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Identification of determinants of aggressive prostate cancer


Prostate cancer is a heterogeneous disease arising from the epithelial cells of the prostate gland. While most prostate cancers are considered to be indolent, subsets of these cancers are or will evolve to become aggressive with heightened proliferative and invasive capacity. Two features that accompany this lethal prostate cancer phenotype are (1) androgen-independent growth and, in many cases, (2) the acquisition of neuroendocrine differentiation. Few treatments are effective at this stage and a better understanding of the disease biology is required to develop therapeutics that extend and enhance life. To this end, we set out to characterize determinants of aggressive prostate cancer, with specific focus on the epithelial cell of origin of cancer, active kinase signaling networks, and the genetics of neuroendocrine prostate cancer (NEPC).

Our group has developed technology to isolate and transform basal cells from the human prostate epithelium using lentivirus to introduce defined oncogenic alterations into benign cells prior to transplantation in mouse hosts. However, we were previously unable to assess the effect of oncogenic stress on luminal cells of the human prostate epithelium. We therefore adapted the human prostate transformation assay to use an intermediate organoid culture step to show that basal- and luminal-derived tumors arising from c-Myc overexpression and PI3K pathway activation exhibit distinct cancer differentiation states.

We have previously shown that global phosphorylation levels of tyrosine residues are increased in advanced prostate cancer relative to primary prostate cancer. To understand the active tyrosine kinase signaling networks in aggressive prostate cancer, we performed liquid chromatography tandem mass spectrometry to profile the tyrosine phosphoproteome of metastatic prostate cancer tissues obtained at rapid autopsy. We identified active and druggable targets/pathways including SRC, epidermal growth factor receptor (EGFR), rearranged during transfection (RET), anaplastic lymphoma kinase (ALK), and MAPK1/3 that may form the basis for future kinase inhibition studies in prostate cancer.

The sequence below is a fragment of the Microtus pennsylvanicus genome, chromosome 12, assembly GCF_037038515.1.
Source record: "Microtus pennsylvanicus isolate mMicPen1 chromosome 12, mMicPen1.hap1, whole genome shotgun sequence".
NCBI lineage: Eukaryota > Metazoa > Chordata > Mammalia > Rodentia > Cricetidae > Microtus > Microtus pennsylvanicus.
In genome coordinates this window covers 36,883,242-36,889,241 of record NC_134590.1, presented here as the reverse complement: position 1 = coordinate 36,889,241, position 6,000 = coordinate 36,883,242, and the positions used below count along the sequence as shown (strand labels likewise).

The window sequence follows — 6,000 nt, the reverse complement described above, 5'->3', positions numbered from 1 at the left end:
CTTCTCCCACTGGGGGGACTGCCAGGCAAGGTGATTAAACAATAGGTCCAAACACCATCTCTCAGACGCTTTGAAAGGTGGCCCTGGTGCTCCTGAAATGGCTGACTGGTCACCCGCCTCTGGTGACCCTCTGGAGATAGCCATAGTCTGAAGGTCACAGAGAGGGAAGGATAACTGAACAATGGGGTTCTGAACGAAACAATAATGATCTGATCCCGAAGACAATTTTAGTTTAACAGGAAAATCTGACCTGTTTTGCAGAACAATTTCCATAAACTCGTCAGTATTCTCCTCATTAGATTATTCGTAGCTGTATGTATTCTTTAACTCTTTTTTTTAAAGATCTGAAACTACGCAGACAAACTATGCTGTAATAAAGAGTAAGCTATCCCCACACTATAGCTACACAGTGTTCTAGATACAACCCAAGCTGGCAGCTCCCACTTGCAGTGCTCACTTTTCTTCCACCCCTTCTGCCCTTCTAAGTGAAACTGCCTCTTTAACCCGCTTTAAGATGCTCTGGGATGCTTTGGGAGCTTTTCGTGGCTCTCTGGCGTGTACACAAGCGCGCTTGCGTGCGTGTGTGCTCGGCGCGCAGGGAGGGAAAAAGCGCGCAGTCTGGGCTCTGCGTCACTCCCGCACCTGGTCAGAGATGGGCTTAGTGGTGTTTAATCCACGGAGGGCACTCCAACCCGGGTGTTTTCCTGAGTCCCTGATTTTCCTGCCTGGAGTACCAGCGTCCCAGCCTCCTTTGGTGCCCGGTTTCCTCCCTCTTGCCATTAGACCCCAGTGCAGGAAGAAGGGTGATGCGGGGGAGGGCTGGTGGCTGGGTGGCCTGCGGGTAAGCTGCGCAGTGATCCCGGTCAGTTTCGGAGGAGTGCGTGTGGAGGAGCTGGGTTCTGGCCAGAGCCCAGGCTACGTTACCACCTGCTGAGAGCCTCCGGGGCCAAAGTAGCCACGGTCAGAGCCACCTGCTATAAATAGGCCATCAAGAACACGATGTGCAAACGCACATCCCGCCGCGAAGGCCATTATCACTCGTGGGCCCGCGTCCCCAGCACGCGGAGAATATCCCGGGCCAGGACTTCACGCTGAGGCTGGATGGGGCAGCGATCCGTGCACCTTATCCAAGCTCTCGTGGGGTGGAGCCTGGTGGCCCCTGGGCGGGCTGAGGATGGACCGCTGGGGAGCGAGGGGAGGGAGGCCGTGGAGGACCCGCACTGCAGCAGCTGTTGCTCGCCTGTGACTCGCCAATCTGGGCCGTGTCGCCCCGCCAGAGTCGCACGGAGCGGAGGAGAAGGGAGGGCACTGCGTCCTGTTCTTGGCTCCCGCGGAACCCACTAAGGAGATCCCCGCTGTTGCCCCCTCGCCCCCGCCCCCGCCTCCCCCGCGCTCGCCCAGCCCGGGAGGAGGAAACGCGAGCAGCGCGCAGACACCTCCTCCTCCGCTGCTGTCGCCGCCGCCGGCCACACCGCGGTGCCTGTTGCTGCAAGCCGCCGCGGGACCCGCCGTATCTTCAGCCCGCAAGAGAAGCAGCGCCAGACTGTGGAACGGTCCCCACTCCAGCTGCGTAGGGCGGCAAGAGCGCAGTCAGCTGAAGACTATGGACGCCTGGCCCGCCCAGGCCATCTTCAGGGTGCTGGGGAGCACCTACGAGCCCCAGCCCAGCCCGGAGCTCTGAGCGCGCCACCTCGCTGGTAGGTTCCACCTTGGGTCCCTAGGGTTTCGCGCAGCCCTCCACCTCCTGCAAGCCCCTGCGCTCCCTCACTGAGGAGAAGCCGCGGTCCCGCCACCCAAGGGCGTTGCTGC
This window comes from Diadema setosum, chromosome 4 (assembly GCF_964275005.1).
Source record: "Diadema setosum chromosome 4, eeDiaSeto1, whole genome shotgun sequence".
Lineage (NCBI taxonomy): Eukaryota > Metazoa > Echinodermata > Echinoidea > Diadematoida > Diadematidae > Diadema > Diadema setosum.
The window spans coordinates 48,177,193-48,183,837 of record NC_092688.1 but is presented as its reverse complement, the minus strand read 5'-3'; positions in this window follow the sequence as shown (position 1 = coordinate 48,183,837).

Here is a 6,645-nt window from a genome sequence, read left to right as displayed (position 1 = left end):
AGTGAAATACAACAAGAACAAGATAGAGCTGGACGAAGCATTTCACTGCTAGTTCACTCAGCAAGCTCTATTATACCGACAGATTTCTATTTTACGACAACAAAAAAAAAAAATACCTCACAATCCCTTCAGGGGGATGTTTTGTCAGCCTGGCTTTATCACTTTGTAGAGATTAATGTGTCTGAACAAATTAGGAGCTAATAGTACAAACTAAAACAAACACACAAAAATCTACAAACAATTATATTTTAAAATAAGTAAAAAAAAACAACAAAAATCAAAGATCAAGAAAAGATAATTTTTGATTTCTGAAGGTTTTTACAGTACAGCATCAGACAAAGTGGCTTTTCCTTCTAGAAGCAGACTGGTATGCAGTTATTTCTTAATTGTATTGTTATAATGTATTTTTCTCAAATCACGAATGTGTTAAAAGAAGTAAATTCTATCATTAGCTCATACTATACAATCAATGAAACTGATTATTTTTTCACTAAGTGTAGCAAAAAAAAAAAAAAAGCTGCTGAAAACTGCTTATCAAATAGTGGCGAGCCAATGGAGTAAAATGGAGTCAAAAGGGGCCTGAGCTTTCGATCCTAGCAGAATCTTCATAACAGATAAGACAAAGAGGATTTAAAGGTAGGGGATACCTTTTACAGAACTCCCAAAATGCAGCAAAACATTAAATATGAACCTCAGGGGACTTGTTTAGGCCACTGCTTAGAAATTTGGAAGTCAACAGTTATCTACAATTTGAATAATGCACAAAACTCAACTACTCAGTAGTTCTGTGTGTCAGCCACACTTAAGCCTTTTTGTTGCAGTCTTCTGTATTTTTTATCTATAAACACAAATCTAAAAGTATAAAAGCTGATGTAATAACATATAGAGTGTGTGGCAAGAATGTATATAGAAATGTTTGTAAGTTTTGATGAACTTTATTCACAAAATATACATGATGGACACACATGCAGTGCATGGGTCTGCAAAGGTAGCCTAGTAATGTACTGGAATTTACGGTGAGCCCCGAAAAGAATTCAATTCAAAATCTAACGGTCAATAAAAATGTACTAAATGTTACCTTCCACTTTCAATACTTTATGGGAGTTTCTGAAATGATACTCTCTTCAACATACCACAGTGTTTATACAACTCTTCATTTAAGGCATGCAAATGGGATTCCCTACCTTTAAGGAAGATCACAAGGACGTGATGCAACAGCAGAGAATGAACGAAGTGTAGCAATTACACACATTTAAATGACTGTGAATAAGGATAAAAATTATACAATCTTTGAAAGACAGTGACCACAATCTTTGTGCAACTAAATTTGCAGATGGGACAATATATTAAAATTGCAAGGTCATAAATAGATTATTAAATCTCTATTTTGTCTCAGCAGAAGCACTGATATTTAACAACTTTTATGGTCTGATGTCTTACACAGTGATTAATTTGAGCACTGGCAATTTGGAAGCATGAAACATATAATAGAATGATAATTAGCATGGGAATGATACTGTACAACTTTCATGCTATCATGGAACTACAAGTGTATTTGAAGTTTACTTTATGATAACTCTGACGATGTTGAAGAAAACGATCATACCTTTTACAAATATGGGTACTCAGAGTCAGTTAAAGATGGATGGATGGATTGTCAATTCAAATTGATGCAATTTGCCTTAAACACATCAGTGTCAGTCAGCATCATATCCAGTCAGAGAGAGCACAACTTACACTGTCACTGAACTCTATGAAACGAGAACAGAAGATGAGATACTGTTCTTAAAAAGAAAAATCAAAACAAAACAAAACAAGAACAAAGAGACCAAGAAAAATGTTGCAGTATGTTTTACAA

Finally, we used the human prostate transformation assay to define an important functional role for aberrant N-Myc expression in the setting of PI3K pathway activation in the initiation of NEPC. With this human NEPC model system, we established that epithelial cells can give rise to neuroendocrine cancer in the prostate gland and provided direct evidence of in vivo prostate cancer plasticity. Furthermore, N-Myc expression is required for maintenance of the cancer state and destabilizing N-Myc through inhibition of a kinase-independent interaction with Aurora A kinase may be a promising therapeutic strategy for NEPC.

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